Learn How To Ask The Right Questions To Get The Right Data

[Video Transcript]

Asking The Right Questions To Get The Right Data

Insights from 'Thinking, Fast and Slow' by Daniel Kahneman

Thinking fast and slow is a book largely about what is wrong with our thinking.

But its intention isn't to leave us feeling like we failed a test but rather to get us thinking about our thinking and specifically how we could better process data to inform our choices.


Related Content: Watch More Emeritus Insights Videos From Best-Selling Books

Today, data is abundant and often overwhelming.

The secret to getting the best insights from data is to ask the right questions.

This was something that the employees at the bill and Melinda gates foundation didn't do before they made a $1.7 billion dollar investment into schools in the U.S.

You see the research they had received included statistics that explored the characteristics of the most successful schools in the US.

What it is that makes schools successful is a topic that fascinates researchers, governments, and philanthropists-- all wanting to know what distinguishes the most successful ones from the rest.

One of the clear findings of this research was that on average, the top-performing schools were small schools.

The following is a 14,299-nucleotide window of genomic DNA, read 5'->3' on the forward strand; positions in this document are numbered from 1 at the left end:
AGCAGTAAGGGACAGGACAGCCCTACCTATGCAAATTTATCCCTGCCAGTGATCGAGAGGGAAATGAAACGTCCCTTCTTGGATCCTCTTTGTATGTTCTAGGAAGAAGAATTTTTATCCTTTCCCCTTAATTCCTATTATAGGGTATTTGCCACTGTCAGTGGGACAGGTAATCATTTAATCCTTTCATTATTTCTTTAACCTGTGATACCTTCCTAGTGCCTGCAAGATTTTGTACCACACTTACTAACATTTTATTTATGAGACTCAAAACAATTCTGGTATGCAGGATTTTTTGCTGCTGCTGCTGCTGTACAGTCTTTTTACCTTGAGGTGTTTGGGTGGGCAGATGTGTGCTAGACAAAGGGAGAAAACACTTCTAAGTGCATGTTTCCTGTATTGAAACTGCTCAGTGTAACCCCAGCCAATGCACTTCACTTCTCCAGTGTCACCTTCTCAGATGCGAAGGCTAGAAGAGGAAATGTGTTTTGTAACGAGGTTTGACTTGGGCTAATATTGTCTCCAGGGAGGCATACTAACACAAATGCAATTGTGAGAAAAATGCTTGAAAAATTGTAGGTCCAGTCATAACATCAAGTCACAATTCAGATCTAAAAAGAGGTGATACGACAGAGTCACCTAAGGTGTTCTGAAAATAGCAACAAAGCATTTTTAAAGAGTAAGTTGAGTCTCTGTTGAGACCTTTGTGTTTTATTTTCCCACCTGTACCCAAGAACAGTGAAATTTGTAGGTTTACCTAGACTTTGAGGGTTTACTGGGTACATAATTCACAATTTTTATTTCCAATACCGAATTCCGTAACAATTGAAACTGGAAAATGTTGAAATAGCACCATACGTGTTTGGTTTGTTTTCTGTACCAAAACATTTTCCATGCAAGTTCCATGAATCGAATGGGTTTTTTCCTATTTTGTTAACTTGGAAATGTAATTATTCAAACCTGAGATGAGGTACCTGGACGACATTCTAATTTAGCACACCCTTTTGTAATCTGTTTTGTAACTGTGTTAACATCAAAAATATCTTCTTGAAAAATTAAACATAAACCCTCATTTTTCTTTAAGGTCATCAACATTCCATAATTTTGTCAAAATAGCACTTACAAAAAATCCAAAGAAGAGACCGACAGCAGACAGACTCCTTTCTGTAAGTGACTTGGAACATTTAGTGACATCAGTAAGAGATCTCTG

Now, this data encouraged the Gates Foundation and several other prominent institutions, including the u.s government, to make a sizable investment into the creation of small schools, including providing larger schools, with funding to break up into smaller units.

Even without statistics, this would make intuitive sense, right?

Smaller schools allow for more focus on the quality of teaching and attention to individual students especially those that struggle with learning.

Unfortunately, whilst these statistics might have been correct, the facts drawn from them were not.

The statisticians who reported to the Gates Foundation had only asked what the characteristics of the best-performing schools were as that is all they were interested in.

However, if they had asked the same question about the worst-performing schools, they would have had a totally different picture.

You see, the worst-performing schools were also small schools!

It was clear as day in the statistics, but no one asked about them.

If anything, large schools tended to produce better results on average.

Now, this is an example of a confusing correlation with causality.

Because the limited stats made intuitive sense no one sought to look at the data any further.

This would have helped them get a fuller picture.

Now, what about you?

Where are you only seeing half the picture?

What better questions could you ask of the data that informs your choices?


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